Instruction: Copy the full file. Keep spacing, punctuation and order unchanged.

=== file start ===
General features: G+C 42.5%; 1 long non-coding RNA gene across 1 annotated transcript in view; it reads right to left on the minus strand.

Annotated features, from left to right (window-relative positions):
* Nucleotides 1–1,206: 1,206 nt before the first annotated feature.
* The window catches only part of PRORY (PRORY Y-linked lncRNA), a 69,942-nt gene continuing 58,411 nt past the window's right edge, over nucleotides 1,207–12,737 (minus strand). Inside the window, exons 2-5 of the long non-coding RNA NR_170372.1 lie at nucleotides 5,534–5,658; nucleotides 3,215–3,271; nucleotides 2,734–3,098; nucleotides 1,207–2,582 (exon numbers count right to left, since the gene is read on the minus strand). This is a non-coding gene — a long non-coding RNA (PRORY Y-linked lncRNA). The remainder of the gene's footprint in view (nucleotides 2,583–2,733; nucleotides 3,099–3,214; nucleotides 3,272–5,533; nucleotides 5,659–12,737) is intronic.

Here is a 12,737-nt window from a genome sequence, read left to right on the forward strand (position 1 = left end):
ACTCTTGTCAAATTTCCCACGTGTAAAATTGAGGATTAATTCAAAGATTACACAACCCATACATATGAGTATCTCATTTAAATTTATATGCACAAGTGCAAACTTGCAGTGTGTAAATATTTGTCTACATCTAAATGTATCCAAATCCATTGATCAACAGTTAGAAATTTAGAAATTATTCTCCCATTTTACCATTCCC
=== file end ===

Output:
General features: G+C 42.5%; 1 long non-coding RNA gene across 1 annotated transcript in view; it reads right to left on the minus strand.

Annotated features, from left to right (window-relative positions):
* Nucleotides 1–1,206: 1,206 nt before the first annotated feature.
* The window catches only part of PRORY (PRORY Y-linked lncRNA), a 69,942-nt gene continuing 58,411 nt past the window's right edge, over nucleotides 1,207–12,737 (minus strand). Inside the window, exons 2-5 of the long non-coding RNA NR_170372.1 lie at nucleotides 5,534–5,658; nucleotides 3,215–3,271; nucleotides 2,734–3,098; nucleotides 1,207–2,582 (exon numbers count right to left, since the gene is read on the minus strand). This is a non-coding gene — a long non-coding RNA (PRORY Y-linked lncRNA). The remainder of the gene's footprint in view (nucleotides 2,583–2,733; nucleotides 3,099–3,214; nucleotides 3,272–5,533; nucleotides 5,659–12,737) is intronic.

Here is a 12,737-nt window from a genome sequence, read left to right on the forward strand (position 1 = left end):
ACTCTTGTCAAATTTCCCACGTGTAAAATTGAGGATTAATTCAAAGATTACACAACCCATACATATGAGTATCTCATTTAAATTTATATGCACAAGTGCAAACTTGCAGTGTGTAAATATTTGTCTACATCTAAATGTATCCAAATCCATTGATCAACAGTTAGAAATTTAGAAATTATTCTCCCATTTTACCATTCCC